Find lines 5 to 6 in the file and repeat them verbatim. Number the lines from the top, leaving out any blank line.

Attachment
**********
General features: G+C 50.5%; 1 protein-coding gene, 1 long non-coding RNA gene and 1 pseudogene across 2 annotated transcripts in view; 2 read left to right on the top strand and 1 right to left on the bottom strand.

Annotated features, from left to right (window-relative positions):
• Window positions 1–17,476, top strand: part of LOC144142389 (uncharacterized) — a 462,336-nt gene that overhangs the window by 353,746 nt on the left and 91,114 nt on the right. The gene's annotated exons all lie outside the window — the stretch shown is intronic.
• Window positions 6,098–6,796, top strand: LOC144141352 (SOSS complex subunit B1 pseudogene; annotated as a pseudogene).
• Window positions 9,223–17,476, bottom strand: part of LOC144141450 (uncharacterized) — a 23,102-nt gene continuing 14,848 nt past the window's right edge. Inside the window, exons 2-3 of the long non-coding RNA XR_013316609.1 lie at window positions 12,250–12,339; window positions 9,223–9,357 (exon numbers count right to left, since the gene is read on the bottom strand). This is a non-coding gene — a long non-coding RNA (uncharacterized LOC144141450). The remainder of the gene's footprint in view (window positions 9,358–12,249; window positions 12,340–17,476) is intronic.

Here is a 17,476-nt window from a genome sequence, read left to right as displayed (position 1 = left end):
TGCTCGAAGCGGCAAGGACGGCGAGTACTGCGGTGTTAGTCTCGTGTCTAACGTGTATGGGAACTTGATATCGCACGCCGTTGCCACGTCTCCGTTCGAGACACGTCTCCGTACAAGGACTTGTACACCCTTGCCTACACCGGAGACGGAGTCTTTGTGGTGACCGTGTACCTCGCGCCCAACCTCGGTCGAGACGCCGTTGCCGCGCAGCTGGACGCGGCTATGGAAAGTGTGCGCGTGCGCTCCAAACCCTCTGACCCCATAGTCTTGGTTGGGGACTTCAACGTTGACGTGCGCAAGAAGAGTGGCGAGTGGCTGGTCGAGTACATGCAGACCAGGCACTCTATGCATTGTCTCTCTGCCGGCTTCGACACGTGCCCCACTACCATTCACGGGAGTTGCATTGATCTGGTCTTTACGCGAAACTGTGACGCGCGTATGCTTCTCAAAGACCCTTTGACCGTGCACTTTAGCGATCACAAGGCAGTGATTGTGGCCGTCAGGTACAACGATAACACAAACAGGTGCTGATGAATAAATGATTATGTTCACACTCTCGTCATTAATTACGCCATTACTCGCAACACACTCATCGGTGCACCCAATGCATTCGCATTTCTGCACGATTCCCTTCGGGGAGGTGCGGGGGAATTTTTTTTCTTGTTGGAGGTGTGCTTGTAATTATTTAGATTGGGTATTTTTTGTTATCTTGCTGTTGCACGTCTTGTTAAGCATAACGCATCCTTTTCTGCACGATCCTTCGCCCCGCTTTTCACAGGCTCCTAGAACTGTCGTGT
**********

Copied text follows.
• Window positions 9,223–17,476, bottom strand: part of LOC144141450 (uncharacterized) — a 23,102-nt gene continuing 14,848 nt past the window's right edge. Inside the window, exons 2-3 of the long non-coding RNA XR_013316609.1 lie at window positions 12,250–12,339; window positions 9,223–9,357 (exon numbers count right to left, since the gene is read on the bottom strand). This is a non-coding gene — a long non-coding RNA (uncharacterized LOC144141450). The remainder of the gene's footprint in view (window positions 9,358–12,249; window positions 12,340–17,476) is intronic.

Here is a 17,476-nt window from a genome sequence, read left to right as displayed (position 1 = left end):